Eating Well, is a great source that informs you on ways that you can eat well on a daily basis. They have shared their top 10 super-foods that anyone can eat on a daily basis!


Berries are a great source of fiber. Essentially, fiber keeps your digestive system and heart healthy.

2. Eggs:

Eggs are very nutritious. Not only do they have protein and give you the energy you need, but they also keep your eyes healthy.

3. Sweet Potatoes:

Yum! Sweet Potatoes keep your eyes, bones, and immune system healthy.

4. Broccoli:

Broccoli is packed with vitamins. It helps with bone health and stimulates your body’s detoxifying enzymes.

To check-out the rest of the Superfoods by Eating well, go to:

There are plenty of Superfoods that you can eat everyday, to protect your heart-health and overall health. It only takes a few minutes to prepare for a lifetime of good health.

Remember what your mom told you? Well it turns out that eating your vegetables was great advice. Eating more plant based foods and less animal products is not only beneficial to your heart health but also does good for the planet. An increasing number of studies have suggested that eating a more plant-centric diet could reduce your risk to heart failure by 40%. and another suggests that a vegetarian diet cuts the risk of heart disease death by the same percentage.

An Atherosclerosis Risk in Communities (ARIC) study followed participants between 1987 and 2016. Researchers of this study found that those who had the highest intake of plant based foods were 16% less likely to develop cardiovascular conditions such as heart attack, stroke, and heart failure, when compared to adults that consumed the smallest amount of plant foods.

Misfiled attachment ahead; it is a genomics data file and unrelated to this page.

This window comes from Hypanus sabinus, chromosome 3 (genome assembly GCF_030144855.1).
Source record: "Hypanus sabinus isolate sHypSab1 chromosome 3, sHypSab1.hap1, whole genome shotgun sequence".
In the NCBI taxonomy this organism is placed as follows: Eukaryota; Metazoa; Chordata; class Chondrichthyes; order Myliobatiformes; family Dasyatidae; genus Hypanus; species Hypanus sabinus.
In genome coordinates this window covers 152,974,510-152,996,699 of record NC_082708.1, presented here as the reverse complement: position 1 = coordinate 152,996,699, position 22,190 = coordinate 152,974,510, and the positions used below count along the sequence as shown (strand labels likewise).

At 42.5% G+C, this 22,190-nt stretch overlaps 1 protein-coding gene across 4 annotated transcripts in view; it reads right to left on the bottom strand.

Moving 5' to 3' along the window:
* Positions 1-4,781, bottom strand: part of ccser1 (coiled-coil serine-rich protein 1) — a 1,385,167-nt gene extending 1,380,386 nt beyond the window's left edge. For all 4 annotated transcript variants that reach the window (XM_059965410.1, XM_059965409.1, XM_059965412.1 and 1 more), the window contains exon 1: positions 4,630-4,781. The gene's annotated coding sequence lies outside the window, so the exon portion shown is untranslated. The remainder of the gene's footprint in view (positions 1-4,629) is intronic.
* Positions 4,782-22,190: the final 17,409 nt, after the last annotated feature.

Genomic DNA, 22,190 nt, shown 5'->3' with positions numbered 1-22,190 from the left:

People with high plant based diets were also 25% less likely to die from health-related causes along with 32% less of a risk of dying from a heart condition.

While researchers said that you don’t have to give up animal-derived foods completely, their study suggests that increasing your proportion of plant based foods paired with a smaller consumption of meat could help reduce heart complications and risks.

French fries and cauliflower pizza don’t count though! Make sure you are choosing foods that are rich in nutritional value and low in added sugars, sodium (salt), cholesterol, and not-good-for-your-heart trans and saturated fats. Instead of processed foods reach for some fresh fruit, vegetables, and whole grain choices as a healthier snack option.

Learn more about the study here.

From February 7th to the 14th, is Congenital Heart Disease Awareness Week in Canada. Although the disease is not well-known to many Canadians, it is one of the most common birth defects, affecting one in every one hundred children. At the Mikey Network, we understand the impact that this disease can have on individuals and families, as we regularly deal with young men and women who have CHD.

For those that don’t know, the word congenital means “present at birth”. The congenital heart defect occurs when the heart or the blood vessels near the heart don’t develop normally before birth.

There is no known cause for the disease, but in traceable cases, it is often caused by:

  • Viral infections such as measles.
  • Inherited
  • Down Syndrome
  • Drug or alcohol abuse during pregnancy